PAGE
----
“We should speak about 100 percent renewable energy. If we have a race against time, we have the best opportunity to do it with decentralized renewable energy systems. But why a 100 percent? Because only then the justification is over.” (“That we would need another a new coal power station or a new nuclear power plant.”)
What a sweet, strong man Scheer was, and he pointed out that renewables make the world “not only clean but safe.”
Paul Gipe of Wind-Works.org pops in time and again throughout the film reminding us at that “it has never been a question of the technology. It has always been a question of do we really want renewable energy.” He states that it is also a matter of will, the people’s will. The bright and animated Gipe continues to punctuate his passion for renewables in the film.”Don’t tell me that it can’t be done, because I’ve been to Denmark, I’ve been to Germany, I’ve been to Spain, I’ve been to France….”
And what about a bit of pragmatic whimsy with a pedal-powered concert? Johan Hultqvist, lead singer for Mr. Something Something, explains that, thanks to the idea of his band’s drummer, the film shares a concert powered by bicycles. Later Hultqvist reveals his love of freedom and bicycles. “I have some of my happiest moments riding my bike down the street. I feel free, I am truly free, and I am propelling myself forward.”
The film interviews and discusses the logistics of supporting the flux of renewable energy, storing energy, and baseload energy — past and future. And jobs. Whenever human industries and societies change structures, people get thrown out of work. The film promotes that the green industry wants everyone to have opportunity with a career in green energy and shares more on this subject.
Turning inspiration into action, David comes back to Canada and travels to California and a few other states with another green travel companion, a Canadian Olympian who owns a car that drinks biodiesel. Learning as he travels, they go on to visit a biodiesel warehouse run by two young women. The film is a day’s journey in living lightly. Chernushenko essentially asks, “How can we as global citizens make sure that everyone has access to the energy they need?” And many answer that question throughout the documentary.
Louis Helbig, an aerial photographer from Ottawa, Canada, also shares his disturbing and poignant photographs, hoping people in Canada will put a picture to the horror of the Tar Sands. He believes the industry and government do not want to talk about it, and they do themselves and society a disservice.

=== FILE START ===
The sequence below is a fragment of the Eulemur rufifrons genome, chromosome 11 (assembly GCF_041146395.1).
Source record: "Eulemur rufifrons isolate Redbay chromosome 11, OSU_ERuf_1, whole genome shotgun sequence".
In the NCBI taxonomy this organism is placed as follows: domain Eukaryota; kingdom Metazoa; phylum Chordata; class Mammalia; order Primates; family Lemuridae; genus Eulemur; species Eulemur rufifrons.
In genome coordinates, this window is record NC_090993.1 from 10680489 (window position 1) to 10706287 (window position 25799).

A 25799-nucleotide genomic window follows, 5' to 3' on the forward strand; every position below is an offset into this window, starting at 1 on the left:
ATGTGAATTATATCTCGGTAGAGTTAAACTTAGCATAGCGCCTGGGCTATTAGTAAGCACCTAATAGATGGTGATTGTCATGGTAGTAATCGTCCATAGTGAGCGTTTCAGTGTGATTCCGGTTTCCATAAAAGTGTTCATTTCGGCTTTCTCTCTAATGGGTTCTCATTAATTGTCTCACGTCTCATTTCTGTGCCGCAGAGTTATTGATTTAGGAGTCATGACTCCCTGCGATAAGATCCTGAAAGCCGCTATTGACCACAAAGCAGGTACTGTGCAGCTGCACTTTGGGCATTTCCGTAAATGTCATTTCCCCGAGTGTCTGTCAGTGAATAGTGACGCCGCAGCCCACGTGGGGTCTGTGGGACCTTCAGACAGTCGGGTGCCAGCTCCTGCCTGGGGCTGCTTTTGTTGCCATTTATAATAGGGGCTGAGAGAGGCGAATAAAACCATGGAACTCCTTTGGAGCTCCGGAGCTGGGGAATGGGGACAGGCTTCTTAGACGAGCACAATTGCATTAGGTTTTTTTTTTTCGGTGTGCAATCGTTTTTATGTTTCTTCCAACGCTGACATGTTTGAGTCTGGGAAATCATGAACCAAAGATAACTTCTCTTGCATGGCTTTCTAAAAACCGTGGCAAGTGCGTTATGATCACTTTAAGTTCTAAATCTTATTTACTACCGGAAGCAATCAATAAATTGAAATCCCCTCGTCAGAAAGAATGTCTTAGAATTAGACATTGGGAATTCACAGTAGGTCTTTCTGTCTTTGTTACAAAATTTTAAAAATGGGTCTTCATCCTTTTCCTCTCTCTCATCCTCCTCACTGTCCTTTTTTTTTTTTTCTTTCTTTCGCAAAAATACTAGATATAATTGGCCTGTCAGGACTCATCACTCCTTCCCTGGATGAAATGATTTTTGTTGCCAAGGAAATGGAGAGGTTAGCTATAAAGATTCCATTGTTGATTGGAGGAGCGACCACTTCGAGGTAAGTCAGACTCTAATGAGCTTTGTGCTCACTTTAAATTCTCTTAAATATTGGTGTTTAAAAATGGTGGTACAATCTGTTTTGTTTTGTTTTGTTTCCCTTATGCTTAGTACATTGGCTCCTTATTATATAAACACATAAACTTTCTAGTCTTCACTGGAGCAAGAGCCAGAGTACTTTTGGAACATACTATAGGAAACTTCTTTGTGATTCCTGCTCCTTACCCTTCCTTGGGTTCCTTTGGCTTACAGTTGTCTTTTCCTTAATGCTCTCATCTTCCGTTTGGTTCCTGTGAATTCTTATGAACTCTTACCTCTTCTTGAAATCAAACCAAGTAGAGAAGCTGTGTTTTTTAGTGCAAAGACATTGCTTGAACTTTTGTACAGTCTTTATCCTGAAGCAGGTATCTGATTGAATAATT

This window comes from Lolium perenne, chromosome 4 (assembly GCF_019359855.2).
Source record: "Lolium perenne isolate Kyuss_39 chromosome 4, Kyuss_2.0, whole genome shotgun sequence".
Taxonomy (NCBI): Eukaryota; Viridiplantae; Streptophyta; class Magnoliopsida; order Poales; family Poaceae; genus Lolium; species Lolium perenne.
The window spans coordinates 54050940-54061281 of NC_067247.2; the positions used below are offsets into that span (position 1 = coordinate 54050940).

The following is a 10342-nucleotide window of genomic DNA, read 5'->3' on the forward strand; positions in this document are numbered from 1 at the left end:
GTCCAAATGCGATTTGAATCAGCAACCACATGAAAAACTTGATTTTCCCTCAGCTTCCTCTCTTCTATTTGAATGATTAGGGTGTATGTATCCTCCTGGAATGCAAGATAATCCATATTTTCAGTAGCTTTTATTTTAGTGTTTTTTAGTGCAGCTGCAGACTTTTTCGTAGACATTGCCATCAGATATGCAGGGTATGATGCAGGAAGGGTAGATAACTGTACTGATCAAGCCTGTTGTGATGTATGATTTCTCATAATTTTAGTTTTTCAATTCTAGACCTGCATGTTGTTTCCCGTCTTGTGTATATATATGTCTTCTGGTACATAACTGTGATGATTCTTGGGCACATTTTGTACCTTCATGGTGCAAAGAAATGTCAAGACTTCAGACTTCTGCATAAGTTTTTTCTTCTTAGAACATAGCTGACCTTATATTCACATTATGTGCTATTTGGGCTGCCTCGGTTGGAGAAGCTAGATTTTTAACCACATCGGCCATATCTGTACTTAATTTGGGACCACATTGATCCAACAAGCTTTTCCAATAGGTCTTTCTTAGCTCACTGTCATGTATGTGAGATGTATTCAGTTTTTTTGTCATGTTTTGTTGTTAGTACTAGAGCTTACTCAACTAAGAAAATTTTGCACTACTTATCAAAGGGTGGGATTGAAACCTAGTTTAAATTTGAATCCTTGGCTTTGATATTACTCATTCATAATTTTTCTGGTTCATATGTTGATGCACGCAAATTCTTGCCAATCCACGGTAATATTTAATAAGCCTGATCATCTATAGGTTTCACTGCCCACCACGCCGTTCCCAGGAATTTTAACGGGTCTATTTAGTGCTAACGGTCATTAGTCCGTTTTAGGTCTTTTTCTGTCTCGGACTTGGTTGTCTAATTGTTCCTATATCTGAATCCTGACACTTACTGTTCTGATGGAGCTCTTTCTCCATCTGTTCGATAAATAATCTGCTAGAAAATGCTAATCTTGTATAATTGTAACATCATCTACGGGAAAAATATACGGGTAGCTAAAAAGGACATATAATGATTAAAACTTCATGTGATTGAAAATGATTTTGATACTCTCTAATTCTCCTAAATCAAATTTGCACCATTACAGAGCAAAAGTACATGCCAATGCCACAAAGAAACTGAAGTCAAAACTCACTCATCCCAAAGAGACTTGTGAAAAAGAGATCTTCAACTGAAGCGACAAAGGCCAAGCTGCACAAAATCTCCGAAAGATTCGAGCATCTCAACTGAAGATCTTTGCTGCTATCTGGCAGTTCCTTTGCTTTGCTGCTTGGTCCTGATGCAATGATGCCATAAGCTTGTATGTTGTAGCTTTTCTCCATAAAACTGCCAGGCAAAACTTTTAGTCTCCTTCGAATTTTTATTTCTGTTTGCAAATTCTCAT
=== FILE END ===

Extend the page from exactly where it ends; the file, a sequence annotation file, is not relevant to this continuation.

The Film’s Chapters:
1. Opening, 2 David’s Energy Dream, 3. Smarter Cities, 4.The Fall of Rome, 5. Fewer Cars, 6. Resisting Nuclear, 7. Renewable Freiamt, 8. Stockholm, 9. Sweden, 10. Linkoping Waste-to-Energy, 11. Malmø — New and Old, 12. Denmark, Getting off Oil, 13. Copenhagen Bicycles, 14 Arstiderne, Local Food, 15 Samso, Renewable Island, 16. Energy Choices For Ontario, 17. Wolfe Island’s Wind Project, 18. Power Players and Politics, 19. California Dreaming, 20. Biofuel Oasis, 21. Green Jobs for All- Solar Richmond, 22. Real Goods — Solar Living, 23. Eco-Sensitive Living, 24. Power Politics Revisited, 25. Power by the People, For People, 26.Working Together, 27. Ontario’s Green Energy Act, 28. David’s Energy Choices, 29. Credits and Epilogue
From the start of the film: “My wife and I decided to make a statement even though we were on the grid,” Cherusehenko explains. We wished to be inter-tied and share our renewable energy. Instead, we still paid for the nuclear energy department even though we did not use it. In 2003, a massive power outage on the grid cut out power for 50 million people. We still had energy in our batteries. Failure of the grid should have been a wake-up call. 1999 brought talks of inter-tied solar with the grid. It still had not taken place by 2008.” By the end of the film, Chernushenko and his family finally find real changes politically in Canada.
A sweet sequence at the end of the film brings the viewer up to date on changes to each vignette, what has unfolded since the filming.
Spend the afternoon or evening watching the film.
Image Credits: GDS Infographics (CC BY); Armin Kübelbeck (CC BY 3.0); London Permaculture (CC BY-NC-SA 2.0)